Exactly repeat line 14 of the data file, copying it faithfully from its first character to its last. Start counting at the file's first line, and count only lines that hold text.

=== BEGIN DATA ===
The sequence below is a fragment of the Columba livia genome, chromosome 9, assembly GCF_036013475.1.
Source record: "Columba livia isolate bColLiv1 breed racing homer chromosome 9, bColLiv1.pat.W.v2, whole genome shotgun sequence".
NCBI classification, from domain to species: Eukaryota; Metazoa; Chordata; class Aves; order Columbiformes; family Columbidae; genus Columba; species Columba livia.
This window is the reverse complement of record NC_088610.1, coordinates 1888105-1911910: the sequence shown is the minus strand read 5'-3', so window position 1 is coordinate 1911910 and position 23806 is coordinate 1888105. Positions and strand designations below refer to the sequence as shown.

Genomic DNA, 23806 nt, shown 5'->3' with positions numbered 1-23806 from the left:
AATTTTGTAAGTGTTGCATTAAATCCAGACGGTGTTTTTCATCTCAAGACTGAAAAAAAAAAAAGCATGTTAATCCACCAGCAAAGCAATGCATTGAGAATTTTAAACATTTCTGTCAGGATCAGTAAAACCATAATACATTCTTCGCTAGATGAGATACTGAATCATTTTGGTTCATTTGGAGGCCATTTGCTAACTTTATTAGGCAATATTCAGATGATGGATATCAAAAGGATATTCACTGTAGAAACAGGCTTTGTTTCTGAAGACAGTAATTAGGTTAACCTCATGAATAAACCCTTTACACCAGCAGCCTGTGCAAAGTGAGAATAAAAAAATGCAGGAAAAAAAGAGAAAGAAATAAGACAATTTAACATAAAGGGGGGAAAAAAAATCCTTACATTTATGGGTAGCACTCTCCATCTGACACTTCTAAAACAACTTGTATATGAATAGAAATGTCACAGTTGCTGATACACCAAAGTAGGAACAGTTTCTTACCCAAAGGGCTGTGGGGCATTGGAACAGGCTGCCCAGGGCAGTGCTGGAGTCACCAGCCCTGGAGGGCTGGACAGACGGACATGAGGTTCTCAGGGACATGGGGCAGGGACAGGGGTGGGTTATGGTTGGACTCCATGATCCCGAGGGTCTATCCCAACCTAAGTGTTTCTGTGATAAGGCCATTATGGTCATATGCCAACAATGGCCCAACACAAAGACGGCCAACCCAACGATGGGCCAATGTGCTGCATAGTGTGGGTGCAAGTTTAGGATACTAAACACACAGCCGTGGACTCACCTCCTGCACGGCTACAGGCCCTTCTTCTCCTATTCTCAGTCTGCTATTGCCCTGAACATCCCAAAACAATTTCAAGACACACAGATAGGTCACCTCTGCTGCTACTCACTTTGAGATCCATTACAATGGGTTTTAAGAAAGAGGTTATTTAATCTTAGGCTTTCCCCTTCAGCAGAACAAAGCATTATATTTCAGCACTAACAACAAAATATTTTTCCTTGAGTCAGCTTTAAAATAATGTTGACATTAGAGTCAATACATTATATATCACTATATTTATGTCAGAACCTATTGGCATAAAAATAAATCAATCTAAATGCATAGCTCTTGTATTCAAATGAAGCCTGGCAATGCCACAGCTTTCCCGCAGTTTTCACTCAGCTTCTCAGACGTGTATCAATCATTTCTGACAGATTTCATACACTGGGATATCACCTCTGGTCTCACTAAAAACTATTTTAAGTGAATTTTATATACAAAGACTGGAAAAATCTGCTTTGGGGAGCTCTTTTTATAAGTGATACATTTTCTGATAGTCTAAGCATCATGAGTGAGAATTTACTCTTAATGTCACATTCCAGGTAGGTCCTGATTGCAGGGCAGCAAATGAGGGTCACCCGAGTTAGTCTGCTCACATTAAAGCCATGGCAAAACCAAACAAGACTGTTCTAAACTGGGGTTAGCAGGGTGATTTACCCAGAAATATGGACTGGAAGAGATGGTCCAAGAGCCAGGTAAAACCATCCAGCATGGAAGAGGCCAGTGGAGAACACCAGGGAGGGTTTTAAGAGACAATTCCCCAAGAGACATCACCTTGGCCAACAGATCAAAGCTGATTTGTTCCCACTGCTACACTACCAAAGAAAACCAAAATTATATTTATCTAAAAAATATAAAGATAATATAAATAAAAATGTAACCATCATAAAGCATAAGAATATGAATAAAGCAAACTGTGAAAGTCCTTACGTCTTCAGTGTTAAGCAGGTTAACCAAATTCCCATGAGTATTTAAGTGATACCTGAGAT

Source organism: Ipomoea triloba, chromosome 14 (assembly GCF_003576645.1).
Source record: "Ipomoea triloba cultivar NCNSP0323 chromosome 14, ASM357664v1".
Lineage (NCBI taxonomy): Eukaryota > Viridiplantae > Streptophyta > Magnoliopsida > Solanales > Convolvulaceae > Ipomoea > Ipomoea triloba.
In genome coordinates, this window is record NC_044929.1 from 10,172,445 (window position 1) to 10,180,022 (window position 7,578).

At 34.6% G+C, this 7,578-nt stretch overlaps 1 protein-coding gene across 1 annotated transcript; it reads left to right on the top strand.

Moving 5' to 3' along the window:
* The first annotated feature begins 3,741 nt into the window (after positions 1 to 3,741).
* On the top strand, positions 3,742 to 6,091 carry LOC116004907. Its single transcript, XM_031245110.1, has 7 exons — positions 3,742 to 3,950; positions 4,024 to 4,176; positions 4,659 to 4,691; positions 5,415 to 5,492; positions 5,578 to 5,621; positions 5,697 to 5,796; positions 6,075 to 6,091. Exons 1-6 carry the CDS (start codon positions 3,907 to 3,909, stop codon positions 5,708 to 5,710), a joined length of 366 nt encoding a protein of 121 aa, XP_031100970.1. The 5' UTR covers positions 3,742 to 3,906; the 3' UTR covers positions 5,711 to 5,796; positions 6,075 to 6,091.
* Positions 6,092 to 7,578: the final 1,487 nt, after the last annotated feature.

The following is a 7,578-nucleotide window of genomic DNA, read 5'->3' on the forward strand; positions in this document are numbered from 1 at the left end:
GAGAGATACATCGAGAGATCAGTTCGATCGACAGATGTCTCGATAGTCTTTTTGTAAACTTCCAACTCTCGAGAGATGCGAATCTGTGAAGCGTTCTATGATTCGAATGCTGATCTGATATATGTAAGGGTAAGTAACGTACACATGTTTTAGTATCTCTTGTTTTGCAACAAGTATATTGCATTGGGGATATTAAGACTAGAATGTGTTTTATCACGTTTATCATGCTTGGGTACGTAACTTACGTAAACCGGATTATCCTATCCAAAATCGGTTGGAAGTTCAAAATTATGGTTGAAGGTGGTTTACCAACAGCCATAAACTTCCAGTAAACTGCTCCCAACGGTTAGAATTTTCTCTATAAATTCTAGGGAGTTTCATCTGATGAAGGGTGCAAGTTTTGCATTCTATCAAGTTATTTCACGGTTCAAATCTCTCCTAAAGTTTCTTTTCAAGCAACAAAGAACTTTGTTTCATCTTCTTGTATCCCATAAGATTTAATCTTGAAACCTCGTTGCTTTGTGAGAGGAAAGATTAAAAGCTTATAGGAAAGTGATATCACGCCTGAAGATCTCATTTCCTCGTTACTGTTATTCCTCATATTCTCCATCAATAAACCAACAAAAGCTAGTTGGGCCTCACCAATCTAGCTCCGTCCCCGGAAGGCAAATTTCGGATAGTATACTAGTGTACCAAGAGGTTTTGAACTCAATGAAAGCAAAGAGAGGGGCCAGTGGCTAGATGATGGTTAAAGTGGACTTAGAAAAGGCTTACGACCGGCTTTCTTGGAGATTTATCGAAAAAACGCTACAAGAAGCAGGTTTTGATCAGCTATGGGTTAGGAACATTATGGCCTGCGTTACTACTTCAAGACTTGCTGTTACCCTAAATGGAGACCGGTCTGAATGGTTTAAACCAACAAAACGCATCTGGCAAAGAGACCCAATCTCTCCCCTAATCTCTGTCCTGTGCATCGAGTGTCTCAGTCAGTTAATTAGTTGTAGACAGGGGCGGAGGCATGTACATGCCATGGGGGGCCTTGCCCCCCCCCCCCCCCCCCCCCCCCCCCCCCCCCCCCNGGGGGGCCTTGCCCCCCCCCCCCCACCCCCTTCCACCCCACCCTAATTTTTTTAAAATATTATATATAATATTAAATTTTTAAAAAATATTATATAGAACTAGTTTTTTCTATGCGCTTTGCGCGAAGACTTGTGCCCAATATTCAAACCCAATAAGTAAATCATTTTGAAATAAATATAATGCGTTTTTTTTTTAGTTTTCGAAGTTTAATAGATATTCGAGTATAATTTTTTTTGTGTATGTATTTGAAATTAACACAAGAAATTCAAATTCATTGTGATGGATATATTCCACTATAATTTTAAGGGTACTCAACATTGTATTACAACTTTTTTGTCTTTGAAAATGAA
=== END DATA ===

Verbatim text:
* On the top strand, positions 3,742 to 6,091 carry LOC116004907. Its single transcript, XM_031245110.1, has 7 exons — positions 3,742 to 3,950; positions 4,024 to 4,176; positions 4,659 to 4,691; positions 5,415 to 5,492; positions 5,578 to 5,621; positions 5,697 to 5,796; positions 6,075 to 6,091. Exons 1-6 carry the CDS (start codon positions 3,907 to 3,909, stop codon positions 5,708 to 5,710), a joined length of 366 nt encoding a protein of 121 aa, XP_031100970.1. The 5' UTR covers positions 3,742 to 3,906; the 3' UTR covers positions 5,711 to 5,796; positions 6,075 to 6,091.